Intelligence is not Artificial

by piero scaruffi

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(These are excerpts from my book "Intelligence is not Artificial")

Back Propagation - A brief History of Artificial Intelligence/ Part 2

Knowledge-based systems did not expand as expected: the human experts were not terribly excited at the idea of helping construct digital clones of themselves, and, in any case, the clones were not terribly reliable.

Expert systems also failed because of the World-wide Web: you don't need an expert system when thousands of human experts post the answer to all possible questions. All you need is a good search engine. That search engine plus those millions of items of information posted (free of charge) by thousands of people around the world do the job that the "expert system" was supposed to do. The expert system was a highly intellectual exercise in representing knowledge and in reasoning heuristically. The Web is a much bigger knowledge base than any expert-system designer ever dreamed of. The search engine has no pretense of sophisticated logic but, thanks to the speed of today's computers and networks, it "will" find the answer on the Web. Within the world of computer programs, the search engine is a brute that can do the job once reserved to artists.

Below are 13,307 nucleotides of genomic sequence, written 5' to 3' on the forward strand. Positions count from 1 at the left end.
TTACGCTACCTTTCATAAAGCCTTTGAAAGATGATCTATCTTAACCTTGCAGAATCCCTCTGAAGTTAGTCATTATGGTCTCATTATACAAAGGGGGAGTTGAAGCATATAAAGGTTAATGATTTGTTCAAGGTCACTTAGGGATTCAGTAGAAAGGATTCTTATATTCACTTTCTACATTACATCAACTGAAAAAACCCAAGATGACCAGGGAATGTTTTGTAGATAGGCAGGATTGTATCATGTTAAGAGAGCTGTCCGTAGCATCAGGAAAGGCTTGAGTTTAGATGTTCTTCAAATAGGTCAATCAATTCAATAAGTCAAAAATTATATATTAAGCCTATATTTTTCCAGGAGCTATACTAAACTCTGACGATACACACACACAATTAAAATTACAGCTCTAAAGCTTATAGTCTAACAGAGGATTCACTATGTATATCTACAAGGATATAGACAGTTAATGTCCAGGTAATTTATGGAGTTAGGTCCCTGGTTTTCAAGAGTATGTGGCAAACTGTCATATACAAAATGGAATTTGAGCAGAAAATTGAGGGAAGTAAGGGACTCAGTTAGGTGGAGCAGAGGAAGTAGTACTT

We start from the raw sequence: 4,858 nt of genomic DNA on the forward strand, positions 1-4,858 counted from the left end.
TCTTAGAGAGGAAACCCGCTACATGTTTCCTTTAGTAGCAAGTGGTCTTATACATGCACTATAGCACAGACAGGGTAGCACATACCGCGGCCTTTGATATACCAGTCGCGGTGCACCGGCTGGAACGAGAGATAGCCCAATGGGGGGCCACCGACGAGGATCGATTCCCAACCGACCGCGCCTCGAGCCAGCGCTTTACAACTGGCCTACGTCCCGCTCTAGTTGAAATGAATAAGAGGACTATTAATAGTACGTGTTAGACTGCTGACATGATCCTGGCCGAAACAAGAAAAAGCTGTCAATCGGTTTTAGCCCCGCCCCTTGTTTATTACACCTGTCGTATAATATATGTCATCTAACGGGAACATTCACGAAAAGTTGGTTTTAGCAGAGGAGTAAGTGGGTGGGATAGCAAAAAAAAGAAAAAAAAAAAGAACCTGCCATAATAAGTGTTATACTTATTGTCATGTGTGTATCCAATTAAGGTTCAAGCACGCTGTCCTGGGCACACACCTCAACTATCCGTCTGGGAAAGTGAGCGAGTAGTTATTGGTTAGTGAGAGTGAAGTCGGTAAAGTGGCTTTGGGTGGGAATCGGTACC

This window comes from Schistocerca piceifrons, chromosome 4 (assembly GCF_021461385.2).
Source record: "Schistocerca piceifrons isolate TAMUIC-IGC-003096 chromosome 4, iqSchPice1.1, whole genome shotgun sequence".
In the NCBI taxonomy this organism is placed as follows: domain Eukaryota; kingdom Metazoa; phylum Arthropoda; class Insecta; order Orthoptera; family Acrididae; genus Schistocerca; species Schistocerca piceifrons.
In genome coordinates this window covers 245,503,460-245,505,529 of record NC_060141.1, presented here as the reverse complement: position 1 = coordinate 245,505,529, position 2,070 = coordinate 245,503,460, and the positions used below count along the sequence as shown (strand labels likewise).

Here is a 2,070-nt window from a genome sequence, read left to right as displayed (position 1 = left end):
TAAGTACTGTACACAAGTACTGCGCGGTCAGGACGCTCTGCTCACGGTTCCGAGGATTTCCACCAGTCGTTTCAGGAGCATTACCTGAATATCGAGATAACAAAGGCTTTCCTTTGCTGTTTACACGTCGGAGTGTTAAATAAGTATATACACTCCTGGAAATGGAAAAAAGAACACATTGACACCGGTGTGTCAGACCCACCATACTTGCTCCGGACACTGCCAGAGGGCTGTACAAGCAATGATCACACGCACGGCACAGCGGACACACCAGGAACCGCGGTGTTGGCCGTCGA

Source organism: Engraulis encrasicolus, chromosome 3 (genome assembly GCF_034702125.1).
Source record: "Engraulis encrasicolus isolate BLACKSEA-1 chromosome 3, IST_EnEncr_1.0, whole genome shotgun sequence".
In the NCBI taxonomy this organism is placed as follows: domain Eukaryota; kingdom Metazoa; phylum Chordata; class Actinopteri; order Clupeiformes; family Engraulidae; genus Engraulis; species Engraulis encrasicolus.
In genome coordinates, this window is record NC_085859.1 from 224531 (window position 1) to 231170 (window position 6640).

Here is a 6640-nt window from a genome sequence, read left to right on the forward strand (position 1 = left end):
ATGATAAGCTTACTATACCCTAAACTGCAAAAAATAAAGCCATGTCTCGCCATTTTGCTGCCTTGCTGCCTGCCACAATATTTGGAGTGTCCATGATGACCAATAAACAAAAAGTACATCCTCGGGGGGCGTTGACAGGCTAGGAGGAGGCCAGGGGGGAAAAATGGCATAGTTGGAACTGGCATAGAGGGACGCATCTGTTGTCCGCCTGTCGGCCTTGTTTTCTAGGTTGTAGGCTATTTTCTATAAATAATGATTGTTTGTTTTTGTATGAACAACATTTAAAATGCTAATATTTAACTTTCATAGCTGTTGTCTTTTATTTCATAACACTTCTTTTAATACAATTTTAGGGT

Note that the apparent "intelligence" of the Web (its ability to provide all sorts of questions) arises from the "non-intelligent" contributions of thousands of people in a way very similar to how the intelligence of an ant colony emerges from the non-intelligent contributions of thousands of ants.

In retrospect a lot of sophisticated logic-based software had to do with slow and expensive machines. As machines get cheaper and faster and smaller, we don't need sophisticated logic anymore: we can just use fairly dumb techniques to achieve the same goals. As an analogy, imagine if cars, drivers and gasoline were very cheap and goods were provided for free by millions of people: it would be pointless to try and figure out the best way to deliver a good to a destination because one could simply ship many of those goods via many drivers with an excellent chance that at least one good would be delivered on time at the right address. The route planning and the skilled knowledgeable driver would become useless, which is precisely what has happened in many fields of expertise in the consumer society: when is the last time you used a cobbler or a watch repairman?

The motivation to come up with creative ideas for A.I. scientists was due to slow, big and expensive machines. Now that machines are fast, small and cheap the motivation to come up with creative ideas is much reduced. Now the real motivation for A.I. scientists is to have access to thousands of parallel processors and let them run for months. Creativity has shifted to coordinating those processors so that they will search through billions of items of information. The machine intelligence required in the world of cheap computers has become less of a logical intelligence and more of a “logistical” intelligence.